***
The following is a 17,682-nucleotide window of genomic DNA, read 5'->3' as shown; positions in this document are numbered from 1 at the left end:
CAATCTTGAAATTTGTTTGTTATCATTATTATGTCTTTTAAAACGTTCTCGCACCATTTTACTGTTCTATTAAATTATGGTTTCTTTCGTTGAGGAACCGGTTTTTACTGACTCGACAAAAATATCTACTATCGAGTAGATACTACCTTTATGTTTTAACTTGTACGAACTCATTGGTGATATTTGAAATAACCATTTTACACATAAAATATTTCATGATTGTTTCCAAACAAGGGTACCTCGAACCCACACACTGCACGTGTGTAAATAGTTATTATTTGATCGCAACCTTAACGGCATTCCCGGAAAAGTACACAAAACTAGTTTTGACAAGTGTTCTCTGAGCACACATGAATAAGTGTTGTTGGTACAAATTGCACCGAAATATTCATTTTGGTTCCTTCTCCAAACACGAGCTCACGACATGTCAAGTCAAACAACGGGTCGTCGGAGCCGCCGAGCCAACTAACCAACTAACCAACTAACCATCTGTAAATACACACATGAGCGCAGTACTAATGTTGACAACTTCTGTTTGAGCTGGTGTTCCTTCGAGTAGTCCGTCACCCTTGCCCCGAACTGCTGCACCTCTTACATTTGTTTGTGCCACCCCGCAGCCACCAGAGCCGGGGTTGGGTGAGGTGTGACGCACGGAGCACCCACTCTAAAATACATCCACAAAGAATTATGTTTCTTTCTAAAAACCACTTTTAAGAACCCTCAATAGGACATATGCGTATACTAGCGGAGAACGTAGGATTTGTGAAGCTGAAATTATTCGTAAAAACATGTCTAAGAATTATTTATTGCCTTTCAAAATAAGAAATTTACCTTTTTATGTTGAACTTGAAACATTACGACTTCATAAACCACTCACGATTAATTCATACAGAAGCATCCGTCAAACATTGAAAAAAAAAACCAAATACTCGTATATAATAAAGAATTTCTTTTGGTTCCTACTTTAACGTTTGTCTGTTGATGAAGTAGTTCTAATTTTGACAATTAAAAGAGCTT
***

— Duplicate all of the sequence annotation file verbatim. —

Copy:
The following is a 17,682-nucleotide window of genomic DNA, read 5'->3' as shown; positions in this document are numbered from 1 at the left end:
CAATCTTGAAATTTGTTTGTTATCATTATTATGTCTTTTAAAACGTTCTCGCACCATTTTACTGTTCTATTAAATTATGGTTTCTTTCGTTGAGGAACCGGTTTTTACTGACTCGACAAAAATATCTACTATCGAGTAGATACTACCTTTATGTTTTAACTTGTACGAACTCATTGGTGATATTTGAAATAACCATTTTACACATAAAATATTTCATGATTGTTTCCAAACAAGGGTACCTCGAACCCACACACTGCACGTGTGTAAATAGTTATTATTTGATCGCAACCTTAACGGCATTCCCGGAAAAGTACACAAAACTAGTTTTGACAAGTGTTCTCTGAGCACACATGAATAAGTGTTGTTGGTACAAATTGCACCGAAATATTCATTTTGGTTCCTTCTCCAAACACGAGCTCACGACATGTCAAGTCAAACAACGGGTCGTCGGAGCCGCCGAGCCAACTAACCAACTAACCAACTAACCATCTGTAAATACACACATGAGCGCAGTACTAATGTTGACAACTTCTGTTTGAGCTGGTGTTCCTTCGAGTAGTCCGTCACCCTTGCCCCGAACTGCTGCACCTCTTACATTTGTTTGTGCCACCCCGCAGCCACCAGAGCCGGGGTTGGGTGAGGTGTGACGCACGGAGCACCCACTCTAAAATACATCCACAAAGAATTATGTTTCTTTCTAAAAACCACTTTTAAGAACCCTCAATAGGACATATGCGTATACTAGCGGAGAACGTAGGATTTGTGAAGCTGAAATTATTCGTAAAAACATGTCTAAGAATTATTTATTGCCTTTCAAAATAAGAAATTTACCTTTTTATGTTGAACTTGAAACATTACGACTTCATAAACCACTCACGATTAATTCATACAGAAGCATCCGTCAAACATTGAAAAAAAAAACCAAATACTCGTATATAATAAAGAATTTCTTTTGGTTCCTACTTTAACGTTTGTCTGTTGATGAAGTAGTTCTAATTTTGACAATTAAAAGAGCTT